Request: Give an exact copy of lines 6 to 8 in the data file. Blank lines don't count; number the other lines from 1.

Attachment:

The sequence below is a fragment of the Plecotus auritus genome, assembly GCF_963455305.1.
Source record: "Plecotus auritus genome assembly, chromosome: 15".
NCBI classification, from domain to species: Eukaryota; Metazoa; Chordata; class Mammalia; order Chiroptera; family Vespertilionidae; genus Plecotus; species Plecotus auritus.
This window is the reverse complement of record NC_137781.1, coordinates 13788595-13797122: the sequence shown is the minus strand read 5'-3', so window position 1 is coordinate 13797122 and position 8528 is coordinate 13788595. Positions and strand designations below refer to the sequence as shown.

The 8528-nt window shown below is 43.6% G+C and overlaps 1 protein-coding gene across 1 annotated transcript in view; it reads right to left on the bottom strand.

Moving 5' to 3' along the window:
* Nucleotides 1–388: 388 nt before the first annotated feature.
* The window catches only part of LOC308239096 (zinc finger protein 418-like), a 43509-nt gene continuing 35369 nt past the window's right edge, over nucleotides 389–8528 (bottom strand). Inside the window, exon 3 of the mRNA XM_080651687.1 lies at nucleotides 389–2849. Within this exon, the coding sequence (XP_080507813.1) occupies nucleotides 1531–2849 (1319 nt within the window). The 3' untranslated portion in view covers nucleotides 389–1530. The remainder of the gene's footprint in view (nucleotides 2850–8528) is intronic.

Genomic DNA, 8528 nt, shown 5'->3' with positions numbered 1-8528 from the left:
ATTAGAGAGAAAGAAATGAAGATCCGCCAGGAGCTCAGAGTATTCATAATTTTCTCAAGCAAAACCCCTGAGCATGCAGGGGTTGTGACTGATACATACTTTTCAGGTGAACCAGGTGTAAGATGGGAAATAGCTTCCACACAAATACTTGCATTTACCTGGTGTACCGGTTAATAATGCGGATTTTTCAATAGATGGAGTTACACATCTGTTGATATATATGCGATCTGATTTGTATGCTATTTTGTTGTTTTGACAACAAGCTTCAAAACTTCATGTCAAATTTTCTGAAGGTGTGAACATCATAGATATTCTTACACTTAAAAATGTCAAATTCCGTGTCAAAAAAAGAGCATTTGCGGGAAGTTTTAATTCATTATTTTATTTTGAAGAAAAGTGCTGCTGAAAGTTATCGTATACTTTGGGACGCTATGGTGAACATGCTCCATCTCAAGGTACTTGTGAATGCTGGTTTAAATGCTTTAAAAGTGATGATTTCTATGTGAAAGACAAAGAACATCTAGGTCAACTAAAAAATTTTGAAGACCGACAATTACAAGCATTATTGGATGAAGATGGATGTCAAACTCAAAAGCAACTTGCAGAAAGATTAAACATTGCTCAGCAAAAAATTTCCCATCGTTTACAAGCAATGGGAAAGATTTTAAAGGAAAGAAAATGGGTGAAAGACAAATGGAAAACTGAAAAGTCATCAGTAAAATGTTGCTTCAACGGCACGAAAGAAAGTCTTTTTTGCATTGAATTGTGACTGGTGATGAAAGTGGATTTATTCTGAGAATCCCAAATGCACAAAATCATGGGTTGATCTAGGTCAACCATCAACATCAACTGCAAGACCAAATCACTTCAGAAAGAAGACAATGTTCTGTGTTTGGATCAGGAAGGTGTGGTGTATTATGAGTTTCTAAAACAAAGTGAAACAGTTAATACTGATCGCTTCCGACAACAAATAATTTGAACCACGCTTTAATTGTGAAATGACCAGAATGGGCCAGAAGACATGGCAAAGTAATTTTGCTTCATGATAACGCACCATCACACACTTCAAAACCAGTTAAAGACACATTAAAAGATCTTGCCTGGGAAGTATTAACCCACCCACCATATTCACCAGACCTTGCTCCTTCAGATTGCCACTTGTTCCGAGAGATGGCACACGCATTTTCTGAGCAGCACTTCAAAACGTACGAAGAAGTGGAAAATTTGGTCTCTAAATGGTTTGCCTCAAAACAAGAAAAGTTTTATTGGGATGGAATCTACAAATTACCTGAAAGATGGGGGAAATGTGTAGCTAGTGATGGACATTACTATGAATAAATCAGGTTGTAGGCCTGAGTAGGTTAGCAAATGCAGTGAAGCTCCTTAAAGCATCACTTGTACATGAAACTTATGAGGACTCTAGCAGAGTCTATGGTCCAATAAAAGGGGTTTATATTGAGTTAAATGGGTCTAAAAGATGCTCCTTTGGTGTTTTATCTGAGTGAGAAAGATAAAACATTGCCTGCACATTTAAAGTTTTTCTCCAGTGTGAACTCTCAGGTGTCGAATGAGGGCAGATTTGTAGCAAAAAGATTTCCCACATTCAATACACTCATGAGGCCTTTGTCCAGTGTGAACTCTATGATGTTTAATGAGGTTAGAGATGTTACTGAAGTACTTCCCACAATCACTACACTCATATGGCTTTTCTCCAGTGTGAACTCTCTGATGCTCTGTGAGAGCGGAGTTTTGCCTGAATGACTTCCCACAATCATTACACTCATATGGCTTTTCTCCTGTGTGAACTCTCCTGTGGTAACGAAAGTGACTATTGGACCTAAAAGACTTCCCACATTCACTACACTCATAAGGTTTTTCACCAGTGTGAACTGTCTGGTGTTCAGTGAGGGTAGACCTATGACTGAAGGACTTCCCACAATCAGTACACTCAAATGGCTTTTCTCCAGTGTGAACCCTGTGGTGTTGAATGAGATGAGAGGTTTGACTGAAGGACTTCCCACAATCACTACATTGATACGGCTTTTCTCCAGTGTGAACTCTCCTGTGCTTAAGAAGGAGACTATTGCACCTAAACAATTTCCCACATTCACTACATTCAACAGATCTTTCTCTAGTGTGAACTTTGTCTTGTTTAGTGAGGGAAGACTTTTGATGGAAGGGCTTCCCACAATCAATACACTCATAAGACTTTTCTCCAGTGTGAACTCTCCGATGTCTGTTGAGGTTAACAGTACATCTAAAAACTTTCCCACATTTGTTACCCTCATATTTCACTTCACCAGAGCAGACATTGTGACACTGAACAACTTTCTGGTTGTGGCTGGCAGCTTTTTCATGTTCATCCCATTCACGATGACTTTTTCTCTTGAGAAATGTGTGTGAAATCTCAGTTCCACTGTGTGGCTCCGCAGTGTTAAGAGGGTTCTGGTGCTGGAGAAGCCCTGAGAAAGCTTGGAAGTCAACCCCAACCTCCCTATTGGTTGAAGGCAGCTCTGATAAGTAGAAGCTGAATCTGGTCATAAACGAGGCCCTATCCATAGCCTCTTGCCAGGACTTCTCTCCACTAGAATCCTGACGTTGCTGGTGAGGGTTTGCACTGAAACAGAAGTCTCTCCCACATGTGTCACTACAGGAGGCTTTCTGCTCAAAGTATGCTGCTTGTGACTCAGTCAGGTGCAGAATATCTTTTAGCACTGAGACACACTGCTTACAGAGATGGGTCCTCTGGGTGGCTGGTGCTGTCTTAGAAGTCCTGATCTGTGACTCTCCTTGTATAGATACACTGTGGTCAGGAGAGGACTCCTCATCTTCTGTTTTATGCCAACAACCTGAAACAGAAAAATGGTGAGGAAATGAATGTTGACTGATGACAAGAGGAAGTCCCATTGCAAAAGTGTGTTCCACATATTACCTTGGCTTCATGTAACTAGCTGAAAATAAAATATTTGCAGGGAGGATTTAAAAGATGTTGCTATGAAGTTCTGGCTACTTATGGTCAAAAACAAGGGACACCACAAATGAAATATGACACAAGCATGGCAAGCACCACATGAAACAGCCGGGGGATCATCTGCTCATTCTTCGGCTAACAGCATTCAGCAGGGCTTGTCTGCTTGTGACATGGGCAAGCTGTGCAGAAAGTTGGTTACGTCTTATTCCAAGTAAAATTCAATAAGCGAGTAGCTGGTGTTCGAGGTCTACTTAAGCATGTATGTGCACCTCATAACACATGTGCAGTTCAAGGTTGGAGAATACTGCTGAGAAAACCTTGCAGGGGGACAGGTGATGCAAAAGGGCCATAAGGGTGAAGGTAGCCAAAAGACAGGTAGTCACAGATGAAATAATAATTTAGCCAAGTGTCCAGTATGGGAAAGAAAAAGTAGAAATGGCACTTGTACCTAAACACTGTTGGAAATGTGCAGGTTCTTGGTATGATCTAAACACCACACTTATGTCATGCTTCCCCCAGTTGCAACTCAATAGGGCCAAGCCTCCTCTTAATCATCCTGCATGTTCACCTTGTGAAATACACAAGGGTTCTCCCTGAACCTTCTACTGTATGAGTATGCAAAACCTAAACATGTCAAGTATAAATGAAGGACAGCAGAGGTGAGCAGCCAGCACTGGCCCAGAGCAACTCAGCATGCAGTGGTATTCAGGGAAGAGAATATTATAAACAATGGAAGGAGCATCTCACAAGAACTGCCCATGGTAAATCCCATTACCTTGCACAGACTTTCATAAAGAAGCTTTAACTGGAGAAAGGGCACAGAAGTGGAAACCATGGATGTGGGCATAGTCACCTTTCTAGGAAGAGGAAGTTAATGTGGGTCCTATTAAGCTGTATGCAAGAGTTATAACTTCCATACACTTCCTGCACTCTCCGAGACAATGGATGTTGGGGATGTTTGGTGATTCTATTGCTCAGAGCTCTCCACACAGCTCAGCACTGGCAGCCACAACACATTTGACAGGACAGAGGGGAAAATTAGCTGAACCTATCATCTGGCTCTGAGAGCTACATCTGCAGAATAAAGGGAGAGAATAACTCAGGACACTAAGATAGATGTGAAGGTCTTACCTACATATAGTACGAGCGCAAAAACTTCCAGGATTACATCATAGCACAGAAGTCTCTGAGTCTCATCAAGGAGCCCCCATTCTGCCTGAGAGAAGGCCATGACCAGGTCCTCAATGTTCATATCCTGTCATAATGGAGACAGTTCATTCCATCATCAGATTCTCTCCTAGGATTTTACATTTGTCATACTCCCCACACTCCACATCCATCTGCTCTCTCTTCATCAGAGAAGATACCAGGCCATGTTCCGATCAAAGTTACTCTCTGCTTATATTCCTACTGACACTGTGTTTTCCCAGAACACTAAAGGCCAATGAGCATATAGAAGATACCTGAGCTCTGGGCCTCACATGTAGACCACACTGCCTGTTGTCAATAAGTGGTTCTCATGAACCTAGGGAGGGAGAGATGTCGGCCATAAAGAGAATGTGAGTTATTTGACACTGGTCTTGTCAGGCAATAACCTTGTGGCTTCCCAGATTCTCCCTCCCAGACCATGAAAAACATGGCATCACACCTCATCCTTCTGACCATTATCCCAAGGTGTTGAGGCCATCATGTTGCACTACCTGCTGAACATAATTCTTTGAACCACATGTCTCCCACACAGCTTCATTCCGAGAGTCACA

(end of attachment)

Moving 5' to 3' along the window:
* Nucleotides 1–388: 388 nt before the first annotated feature.
* The window catches only part of LOC308239096 (zinc finger protein 418-like), a 43509-nt gene continuing 35369 nt past the window's right edge, over nucleotides 389–8528 (bottom strand). Inside the window, exon 3 of the mRNA XM_080651687.1 lies at nucleotides 389–2849. Within this exon, the coding sequence (XP_080507813.1) occupies nucleotides 1531–2849 (1319 nt within the window). The 3' untranslated portion in view covers nucleotides 389–1530. The remainder of the gene's footprint in view (nucleotides 2850–8528) is intronic.